Cyber security regulations: The shape of things to come for captives?


In an environment of growing technological threats, it was perhaps only a matter of time before enhanced regulatory oversight emerged for cyber security in the insurance sector. New requirements issued by the New York Department of Financial Services (NYDFS) represent an early version of what is likely to be a new wave of such regulations, with the topic simultaneously coming in to sharper focus for other regulators across the globe. Cyber security is now moving up the agendas of captive owners, as steps are taken to address these emerging issues.

Emerging regulatory oversight

The NYDFS regulations come in response to concerns over the growing number of cyber security events and the corresponding risks currently faced by the financial services industry. They pertain to banks, insurance companies and other financial services institutions regulated by the NYDFS, effective 1 March this year and a subsequent transitional period. Other regulators such as the US Securities and Exchange Commission and those in countries including Singapore, Malaysia, China and Japan have announced cyber security regulations, while others such as the Bank of Ireland have issued guidance (as opposed to requirements).

In the case of NYDFS, for example, there are limited exemptions to some reporting criteria, which may preclude some captives from having to necessarily comply with all regulatory requirements. However, those that do not fall within the scope, or are exempt from current regulation, may still wish to enhance their cyber security approach, for reasons which may include: strategic alignment with the approach taken by parent or other group companies that may be regulated in their own right; as a tool to aim for best practice, with a structured approach to cyber security; and in anticipation of future additional regulatory and/or third party oversight.

To highlight some of the areas of regulatory focus, key elements of the NYDFS regulations include:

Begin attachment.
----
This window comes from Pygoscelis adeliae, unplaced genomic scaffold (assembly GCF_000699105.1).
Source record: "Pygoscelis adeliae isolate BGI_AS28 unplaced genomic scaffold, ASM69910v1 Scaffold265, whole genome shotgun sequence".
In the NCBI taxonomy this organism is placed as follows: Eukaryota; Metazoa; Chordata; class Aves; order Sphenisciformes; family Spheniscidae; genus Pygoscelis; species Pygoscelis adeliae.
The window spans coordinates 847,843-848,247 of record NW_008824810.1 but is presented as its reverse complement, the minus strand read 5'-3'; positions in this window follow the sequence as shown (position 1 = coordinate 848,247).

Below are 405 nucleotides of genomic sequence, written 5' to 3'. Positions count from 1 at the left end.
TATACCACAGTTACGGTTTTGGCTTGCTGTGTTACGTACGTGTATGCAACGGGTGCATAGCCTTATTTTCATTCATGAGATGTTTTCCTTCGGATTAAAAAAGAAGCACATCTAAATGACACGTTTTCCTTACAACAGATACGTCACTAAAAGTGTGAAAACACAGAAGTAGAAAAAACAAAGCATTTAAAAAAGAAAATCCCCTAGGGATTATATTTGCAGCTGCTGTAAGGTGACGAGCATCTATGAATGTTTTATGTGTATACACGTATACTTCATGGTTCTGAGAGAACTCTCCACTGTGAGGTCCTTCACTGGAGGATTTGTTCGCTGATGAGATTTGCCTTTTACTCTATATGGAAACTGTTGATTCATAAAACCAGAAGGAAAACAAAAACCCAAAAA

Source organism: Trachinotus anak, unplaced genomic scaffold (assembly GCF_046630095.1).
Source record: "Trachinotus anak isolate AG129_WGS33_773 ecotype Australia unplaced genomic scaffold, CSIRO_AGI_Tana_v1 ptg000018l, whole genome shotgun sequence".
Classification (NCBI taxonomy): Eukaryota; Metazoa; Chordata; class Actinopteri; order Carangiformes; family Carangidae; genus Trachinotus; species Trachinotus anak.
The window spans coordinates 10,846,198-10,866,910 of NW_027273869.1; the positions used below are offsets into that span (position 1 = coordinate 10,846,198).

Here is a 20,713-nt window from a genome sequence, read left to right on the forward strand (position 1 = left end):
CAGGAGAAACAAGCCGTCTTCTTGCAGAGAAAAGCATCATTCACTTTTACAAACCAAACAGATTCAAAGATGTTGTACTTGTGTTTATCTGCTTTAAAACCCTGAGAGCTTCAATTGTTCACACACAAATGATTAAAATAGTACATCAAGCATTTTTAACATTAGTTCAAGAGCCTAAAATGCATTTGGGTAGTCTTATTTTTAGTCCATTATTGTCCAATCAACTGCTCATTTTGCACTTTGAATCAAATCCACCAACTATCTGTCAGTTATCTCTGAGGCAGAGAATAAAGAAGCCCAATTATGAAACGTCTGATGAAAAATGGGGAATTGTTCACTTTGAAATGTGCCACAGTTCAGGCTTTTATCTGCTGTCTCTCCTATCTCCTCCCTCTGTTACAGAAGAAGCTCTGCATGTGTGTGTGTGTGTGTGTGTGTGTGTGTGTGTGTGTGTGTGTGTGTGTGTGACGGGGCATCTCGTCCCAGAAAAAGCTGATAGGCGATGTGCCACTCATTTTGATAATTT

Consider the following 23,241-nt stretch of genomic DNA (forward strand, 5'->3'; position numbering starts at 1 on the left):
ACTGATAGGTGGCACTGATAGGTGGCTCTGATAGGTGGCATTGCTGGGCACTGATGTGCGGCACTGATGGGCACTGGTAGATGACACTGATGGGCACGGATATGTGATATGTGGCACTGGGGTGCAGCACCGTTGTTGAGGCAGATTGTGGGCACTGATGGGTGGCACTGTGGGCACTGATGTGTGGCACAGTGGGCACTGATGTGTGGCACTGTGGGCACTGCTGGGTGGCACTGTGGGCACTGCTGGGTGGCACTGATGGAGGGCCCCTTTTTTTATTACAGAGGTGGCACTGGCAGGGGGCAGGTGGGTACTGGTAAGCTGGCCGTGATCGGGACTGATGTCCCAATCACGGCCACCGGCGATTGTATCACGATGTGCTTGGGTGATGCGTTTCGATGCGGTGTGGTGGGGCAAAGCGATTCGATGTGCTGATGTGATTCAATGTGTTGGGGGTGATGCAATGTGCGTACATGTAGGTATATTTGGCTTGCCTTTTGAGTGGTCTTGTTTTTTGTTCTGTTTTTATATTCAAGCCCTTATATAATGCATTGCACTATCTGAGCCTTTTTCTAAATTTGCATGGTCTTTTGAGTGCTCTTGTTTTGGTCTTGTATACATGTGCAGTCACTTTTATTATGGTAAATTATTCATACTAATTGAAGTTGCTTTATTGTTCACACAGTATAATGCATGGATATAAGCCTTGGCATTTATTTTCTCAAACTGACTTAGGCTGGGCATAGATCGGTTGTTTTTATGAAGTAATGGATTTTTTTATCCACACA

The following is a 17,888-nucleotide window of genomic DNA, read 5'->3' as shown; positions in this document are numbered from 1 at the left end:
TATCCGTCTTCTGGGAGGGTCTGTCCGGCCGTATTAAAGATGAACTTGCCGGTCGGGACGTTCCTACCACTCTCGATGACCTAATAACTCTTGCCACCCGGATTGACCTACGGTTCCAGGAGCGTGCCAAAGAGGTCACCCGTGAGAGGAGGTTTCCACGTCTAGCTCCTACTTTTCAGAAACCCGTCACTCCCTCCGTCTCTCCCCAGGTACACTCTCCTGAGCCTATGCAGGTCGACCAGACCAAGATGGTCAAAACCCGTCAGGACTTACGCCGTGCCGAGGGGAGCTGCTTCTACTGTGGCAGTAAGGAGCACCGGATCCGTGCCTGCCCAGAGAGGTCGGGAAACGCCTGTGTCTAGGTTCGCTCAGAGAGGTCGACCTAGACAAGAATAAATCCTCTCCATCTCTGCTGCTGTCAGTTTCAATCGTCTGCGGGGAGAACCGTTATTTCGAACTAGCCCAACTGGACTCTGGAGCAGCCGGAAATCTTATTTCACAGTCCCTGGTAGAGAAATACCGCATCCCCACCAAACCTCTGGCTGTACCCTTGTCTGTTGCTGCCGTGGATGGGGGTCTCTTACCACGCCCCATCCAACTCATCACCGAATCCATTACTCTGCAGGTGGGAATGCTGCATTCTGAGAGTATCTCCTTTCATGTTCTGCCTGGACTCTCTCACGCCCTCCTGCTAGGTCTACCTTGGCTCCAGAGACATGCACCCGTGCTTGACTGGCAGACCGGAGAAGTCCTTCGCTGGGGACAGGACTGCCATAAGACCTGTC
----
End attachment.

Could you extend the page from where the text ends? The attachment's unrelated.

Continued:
• Cyber security programme and policy: Firms should adopt an approved, written cyber security policy and supporting policies and procedures to protect their information systems and non-public information (NPI), as defined in the regulations. The spirit of the programme includes enabling the firm to identify cyber risks, protect against unauthorised access/use or other malicious acts, detect cyber security events, respond to identified cyber security events to mitigate any negative events, and recover from cyber security events and restore normal operations and services.

  • Risk assessment, testing and compliance: Firms should rigorously assess the risks associated with their information systems. A firm’s risk assessment will be utilised to provide the basis for how it addresses requirements under the finalised NYDFS requirements. On an annual basis, firms should conduct penetration testing, and vulnerability assessments should be performed biannually, both of which are based on the firm’s risk assessment.

  • Personnel, resources and training: Firms should designate a qualified chief information security officer to drive the cyber security programme. More broadly, in light of these proposals, firms should validate that they have the necessary resources (in-house or from a third party) to meet their new cyber responsibilities, and that employees have the necessary training.